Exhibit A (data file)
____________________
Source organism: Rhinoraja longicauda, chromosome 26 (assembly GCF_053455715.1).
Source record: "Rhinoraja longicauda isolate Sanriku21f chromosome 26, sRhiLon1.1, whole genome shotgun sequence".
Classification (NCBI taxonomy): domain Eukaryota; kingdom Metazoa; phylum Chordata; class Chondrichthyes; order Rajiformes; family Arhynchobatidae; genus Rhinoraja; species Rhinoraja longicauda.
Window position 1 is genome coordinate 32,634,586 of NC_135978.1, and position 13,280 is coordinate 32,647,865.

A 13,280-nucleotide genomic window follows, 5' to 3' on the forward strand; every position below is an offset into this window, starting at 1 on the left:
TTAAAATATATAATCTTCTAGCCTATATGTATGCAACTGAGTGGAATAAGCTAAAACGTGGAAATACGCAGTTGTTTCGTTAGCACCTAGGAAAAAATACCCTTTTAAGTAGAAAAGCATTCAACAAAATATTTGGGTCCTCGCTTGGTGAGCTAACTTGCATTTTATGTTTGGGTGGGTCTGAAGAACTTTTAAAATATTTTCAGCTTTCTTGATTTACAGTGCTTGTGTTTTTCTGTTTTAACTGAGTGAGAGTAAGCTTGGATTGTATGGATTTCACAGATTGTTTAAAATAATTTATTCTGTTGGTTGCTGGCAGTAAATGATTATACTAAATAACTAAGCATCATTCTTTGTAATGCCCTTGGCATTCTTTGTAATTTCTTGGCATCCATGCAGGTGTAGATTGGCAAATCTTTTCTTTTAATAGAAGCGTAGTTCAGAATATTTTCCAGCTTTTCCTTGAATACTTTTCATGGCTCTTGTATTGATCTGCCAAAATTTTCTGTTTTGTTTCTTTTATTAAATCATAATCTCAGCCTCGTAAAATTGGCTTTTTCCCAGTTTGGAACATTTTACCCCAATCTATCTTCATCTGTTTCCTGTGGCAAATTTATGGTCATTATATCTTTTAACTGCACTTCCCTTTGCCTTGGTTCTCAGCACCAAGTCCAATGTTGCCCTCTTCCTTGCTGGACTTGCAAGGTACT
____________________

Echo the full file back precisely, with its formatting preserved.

Source organism: Rhinoraja longicauda, chromosome 26 (assembly GCF_053455715.1).
Source record: "Rhinoraja longicauda isolate Sanriku21f chromosome 26, sRhiLon1.1, whole genome shotgun sequence".
Classification (NCBI taxonomy): domain Eukaryota; kingdom Metazoa; phylum Chordata; class Chondrichthyes; order Rajiformes; family Arhynchobatidae; genus Rhinoraja; species Rhinoraja longicauda.
Window position 1 is genome coordinate 32,634,586 of NC_135978.1, and position 13,280 is coordinate 32,647,865.

A 13,280-nucleotide genomic window follows, 5' to 3' on the forward strand; every position below is an offset into this window, starting at 1 on the left:
TTAAAATATATAATCTTCTAGCCTATATGTATGCAACTGAGTGGAATAAGCTAAAACGTGGAAATACGCAGTTGTTTCGTTAGCACCTAGGAAAAAATACCCTTTTAAGTAGAAAAGCATTCAACAAAATATTTGGGTCCTCGCTTGGTGAGCTAACTTGCATTTTATGTTTGGGTGGGTCTGAAGAACTTTTAAAATATTTTCAGCTTTCTTGATTTACAGTGCTTGTGTTTTTCTGTTTTAACTGAGTGAGAGTAAGCTTGGATTGTATGGATTTCACAGATTGTTTAAAATAATTTATTCTGTTGGTTGCTGGCAGTAAATGATTATACTAAATAACTAAGCATCATTCTTTGTAATGCCCTTGGCATTCTTTGTAATTTCTTGGCATCCATGCAGGTGTAGATTGGCAAATCTTTTCTTTTAATAGAAGCGTAGTTCAGAATATTTTCCAGCTTTTCCTTGAATACTTTTCATGGCTCTTGTATTGATCTGCCAAAATTTTCTGTTTTGTTTCTTTTATTAAATCATAATCTCAGCCTCGTAAAATTGGCTTTTTCCCAGTTTGGAACATTTTACCCCAATCTATCTTCATCTGTTTCCTGTGGCAAATTTATGGTCATTATATCTTTTAACTGCACTTCCCTTTGCCTTGGTTCTCAGCACCAAGTCCAATGTTGCCCTCTTCCTTGCTGGACTTGCAAGGTACT